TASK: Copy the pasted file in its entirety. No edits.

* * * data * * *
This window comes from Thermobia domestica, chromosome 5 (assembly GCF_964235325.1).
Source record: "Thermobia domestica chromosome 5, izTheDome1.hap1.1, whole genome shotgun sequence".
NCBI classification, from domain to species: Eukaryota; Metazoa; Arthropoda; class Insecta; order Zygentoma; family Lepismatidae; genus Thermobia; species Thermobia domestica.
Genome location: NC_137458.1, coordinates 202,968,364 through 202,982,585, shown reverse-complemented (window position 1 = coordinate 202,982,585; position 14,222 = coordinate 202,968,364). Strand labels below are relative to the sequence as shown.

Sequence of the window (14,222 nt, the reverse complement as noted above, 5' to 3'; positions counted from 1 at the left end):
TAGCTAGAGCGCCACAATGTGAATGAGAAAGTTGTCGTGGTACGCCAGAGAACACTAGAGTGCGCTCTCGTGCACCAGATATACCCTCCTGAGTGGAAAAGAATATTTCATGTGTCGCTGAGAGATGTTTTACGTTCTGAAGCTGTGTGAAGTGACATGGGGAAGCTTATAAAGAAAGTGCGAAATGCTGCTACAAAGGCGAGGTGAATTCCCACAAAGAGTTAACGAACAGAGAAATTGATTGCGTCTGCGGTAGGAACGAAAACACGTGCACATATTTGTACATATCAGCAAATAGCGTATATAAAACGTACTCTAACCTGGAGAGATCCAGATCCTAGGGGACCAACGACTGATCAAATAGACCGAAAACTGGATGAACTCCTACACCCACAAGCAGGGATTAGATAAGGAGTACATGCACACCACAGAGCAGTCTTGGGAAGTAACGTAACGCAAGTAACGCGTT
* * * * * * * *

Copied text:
This window comes from Thermobia domestica, chromosome 5 (assembly GCF_964235325.1).
Source record: "Thermobia domestica chromosome 5, izTheDome1.hap1.1, whole genome shotgun sequence".
NCBI classification, from domain to species: Eukaryota; Metazoa; Arthropoda; class Insecta; order Zygentoma; family Lepismatidae; genus Thermobia; species Thermobia domestica.
Genome location: NC_137458.1, coordinates 202,968,364 through 202,982,585, shown reverse-complemented (window position 1 = coordinate 202,982,585; position 14,222 = coordinate 202,968,364). Strand labels below are relative to the sequence as shown.

Sequence of the window (14,222 nt, the reverse complement as noted above, 5' to 3'; positions counted from 1 at the left end):
TAGCTAGAGCGCCACAATGTGAATGAGAAAGTTGTCGTGGTACGCCAGAGAACACTAGAGTGCGCTCTCGTGCACCAGATATACCCTCCTGAGTGGAAAAGAATATTTCATGTGTCGCTGAGAGATGTTTTACGTTCTGAAGCTGTGTGAAGTGACATGGGGAAGCTTATAAAGAAAGTGCGAAATGCTGCTACAAAGGCGAGGTGAATTCCCACAAAGAGTTAACGAACAGAGAAATTGATTGCGTCTGCGGTAGGAACGAAAACACGTGCACATATTTGTACATATCAGCAAATAGCGTATATAAAACGTACTCTAACCTGGAGAGATCCAGATCCTAGGGGACCAACGACTGATCAAATAGACCGAAAACTGGATGAACTCCTACACCCACAAGCAGGGATTAGATAAGGAGTACATGCACACCACAGAGCAGTCTTGGGAAGTAACGTAACGCAAGTAACGCGTT